01 December 2010
The 15th Alabama is overdue its rightful acknowledgement
Many of you will know the story of Little Round Top, perhaps the CSA's greatest chance to take the far flank of the Union line at Gettysburg. The story was told by the victors, of course, glorifying the role of the 20th Maine and Col. Chamberlain. Very few Americans know of the 15th Alabama who faced the men from Maine, or their commander, Col. William C. Oates of Alabama.
Some 42 years after the battle in which his brother was killed, William Oates was by then an eight term congressman, senatorial candidate, former Governor of Alabama, and Brigadier General of the United States Army during the Spanish American War. Governor Oates sought to have a plaque honoring the suffering, sacrifice, and effort of the 15th Alabama at Little Round Top. His effort was unsuccessful. On the battlefield that has perhaps the most memorials of any American battlefield, no plaque has ever been placed to commemorate the Alabamians who fought and fell that day.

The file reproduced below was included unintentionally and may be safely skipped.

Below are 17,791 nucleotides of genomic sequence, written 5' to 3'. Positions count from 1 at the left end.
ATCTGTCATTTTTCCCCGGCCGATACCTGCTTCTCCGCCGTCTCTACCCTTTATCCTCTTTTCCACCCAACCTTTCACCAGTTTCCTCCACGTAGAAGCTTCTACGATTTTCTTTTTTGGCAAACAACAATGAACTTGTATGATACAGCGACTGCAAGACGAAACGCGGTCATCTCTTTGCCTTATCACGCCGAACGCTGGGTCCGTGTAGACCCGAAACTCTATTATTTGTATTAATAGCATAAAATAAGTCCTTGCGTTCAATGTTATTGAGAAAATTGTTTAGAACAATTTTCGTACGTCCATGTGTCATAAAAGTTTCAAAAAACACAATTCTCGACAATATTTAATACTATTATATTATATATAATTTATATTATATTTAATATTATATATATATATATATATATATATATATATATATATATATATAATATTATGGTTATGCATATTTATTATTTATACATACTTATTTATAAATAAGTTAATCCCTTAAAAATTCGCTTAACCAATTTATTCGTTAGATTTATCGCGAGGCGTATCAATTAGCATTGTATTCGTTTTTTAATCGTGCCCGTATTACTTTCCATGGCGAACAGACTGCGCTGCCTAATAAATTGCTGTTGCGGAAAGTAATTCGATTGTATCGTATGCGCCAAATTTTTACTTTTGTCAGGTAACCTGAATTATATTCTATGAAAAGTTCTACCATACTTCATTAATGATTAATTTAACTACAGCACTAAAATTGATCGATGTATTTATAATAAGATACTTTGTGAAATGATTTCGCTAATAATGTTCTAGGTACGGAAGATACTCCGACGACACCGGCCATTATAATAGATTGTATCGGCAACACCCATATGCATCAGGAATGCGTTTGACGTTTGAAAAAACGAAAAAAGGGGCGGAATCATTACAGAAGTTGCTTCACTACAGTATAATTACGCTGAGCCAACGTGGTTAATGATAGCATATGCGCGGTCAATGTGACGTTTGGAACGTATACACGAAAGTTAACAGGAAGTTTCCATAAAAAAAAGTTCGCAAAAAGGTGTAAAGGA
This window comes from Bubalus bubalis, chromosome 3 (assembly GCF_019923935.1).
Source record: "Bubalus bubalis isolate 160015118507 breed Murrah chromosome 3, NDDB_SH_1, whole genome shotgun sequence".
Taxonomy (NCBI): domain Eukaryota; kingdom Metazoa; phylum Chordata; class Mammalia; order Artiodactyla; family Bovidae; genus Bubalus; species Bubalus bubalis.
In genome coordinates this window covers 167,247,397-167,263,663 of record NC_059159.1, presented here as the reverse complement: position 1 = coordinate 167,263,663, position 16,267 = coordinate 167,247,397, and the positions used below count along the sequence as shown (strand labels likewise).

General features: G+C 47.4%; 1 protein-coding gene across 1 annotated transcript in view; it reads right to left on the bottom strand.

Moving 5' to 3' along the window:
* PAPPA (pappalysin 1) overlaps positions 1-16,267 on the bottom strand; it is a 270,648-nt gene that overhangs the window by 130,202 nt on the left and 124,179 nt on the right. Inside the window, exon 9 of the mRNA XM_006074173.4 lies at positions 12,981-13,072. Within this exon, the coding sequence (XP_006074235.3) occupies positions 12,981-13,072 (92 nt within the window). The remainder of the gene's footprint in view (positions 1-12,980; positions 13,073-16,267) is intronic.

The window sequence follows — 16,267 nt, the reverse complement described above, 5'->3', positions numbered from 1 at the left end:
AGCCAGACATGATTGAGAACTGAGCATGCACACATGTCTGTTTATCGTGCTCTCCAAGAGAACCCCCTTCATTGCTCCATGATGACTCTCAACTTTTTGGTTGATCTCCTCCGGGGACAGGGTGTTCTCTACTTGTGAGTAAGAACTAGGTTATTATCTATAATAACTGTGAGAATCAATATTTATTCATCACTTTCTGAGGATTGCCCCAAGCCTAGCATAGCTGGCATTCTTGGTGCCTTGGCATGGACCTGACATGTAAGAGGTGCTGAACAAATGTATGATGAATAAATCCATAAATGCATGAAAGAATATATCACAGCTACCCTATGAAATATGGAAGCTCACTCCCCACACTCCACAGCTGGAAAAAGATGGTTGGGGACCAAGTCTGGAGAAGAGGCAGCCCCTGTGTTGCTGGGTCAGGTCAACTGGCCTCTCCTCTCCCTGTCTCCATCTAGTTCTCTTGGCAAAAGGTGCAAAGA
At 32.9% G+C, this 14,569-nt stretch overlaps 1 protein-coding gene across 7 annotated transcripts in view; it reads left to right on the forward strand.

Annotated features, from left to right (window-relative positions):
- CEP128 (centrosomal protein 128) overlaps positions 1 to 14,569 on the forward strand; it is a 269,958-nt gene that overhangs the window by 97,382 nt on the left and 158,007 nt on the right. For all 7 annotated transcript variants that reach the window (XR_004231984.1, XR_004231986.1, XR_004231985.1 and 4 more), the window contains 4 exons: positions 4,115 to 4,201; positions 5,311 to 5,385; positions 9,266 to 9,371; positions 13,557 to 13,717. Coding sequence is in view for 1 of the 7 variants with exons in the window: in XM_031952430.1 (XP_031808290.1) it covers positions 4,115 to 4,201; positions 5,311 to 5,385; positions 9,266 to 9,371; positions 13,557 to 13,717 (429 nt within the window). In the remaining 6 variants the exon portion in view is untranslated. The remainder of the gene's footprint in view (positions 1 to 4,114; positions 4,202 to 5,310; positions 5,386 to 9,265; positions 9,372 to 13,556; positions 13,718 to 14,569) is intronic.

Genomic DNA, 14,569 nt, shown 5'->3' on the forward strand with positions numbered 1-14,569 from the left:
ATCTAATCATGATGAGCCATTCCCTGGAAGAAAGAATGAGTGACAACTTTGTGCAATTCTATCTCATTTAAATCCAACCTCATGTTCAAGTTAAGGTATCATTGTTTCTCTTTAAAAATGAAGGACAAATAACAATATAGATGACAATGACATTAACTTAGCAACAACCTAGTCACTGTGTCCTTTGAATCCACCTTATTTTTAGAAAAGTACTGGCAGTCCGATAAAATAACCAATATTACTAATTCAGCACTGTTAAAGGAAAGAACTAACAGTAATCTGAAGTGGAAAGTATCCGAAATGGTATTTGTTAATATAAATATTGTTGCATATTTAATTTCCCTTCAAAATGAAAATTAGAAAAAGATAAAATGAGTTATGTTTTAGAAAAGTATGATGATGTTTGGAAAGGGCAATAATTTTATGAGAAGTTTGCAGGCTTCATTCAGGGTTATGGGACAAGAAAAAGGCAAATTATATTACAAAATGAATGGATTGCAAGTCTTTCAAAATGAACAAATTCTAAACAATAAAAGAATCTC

I came across a nice piece from 1997 describing Governor Oates' efforts in those later days, including an intriguing picture of a handwritten memorial laid by an admirer on the rock on which Lt. John Oates was mortally wounded:
In Storming Little Round Top, by Phillip Thomas Tucker, written in 2002, the author makes the claim that it was the Alabamians who were outnumbered, fighting in their second fight of the same day, their force already weakened, fighting against a semifortified position uphill, and the 15th Alabama nearly won. Moreover, the famous charge of Chamberlain's Maine men as portrayed in the movie Gettysburg, Tucker claims, was fiction. Oates wrote after the battle that the Alabamians were withdrawing under fire when the Maine regiment left their earthworks and retook lost ground downslope, nothing more.
While I feel a memorial plaque to the men of the 15th Alabama should be placed at Little Round Top, I fear the controversy of where to place the plaque would persist from 1905, even if the matter is only 50-75 yards from here to there. To place it lower on the slope would diminish what might have been the Regiment's true achievement, and to place the plaque as high as Oates' claim, even if it were the true marker of their advance, will surely arouse great passion in the cult of the Union and cult of Chamberlain. Not that it isn't worth the fight, mind you.
This cause should be taken up by the Sons of Confederate Veterans, as this is their duty as I see it, and perhaps an old wrong can be set aright.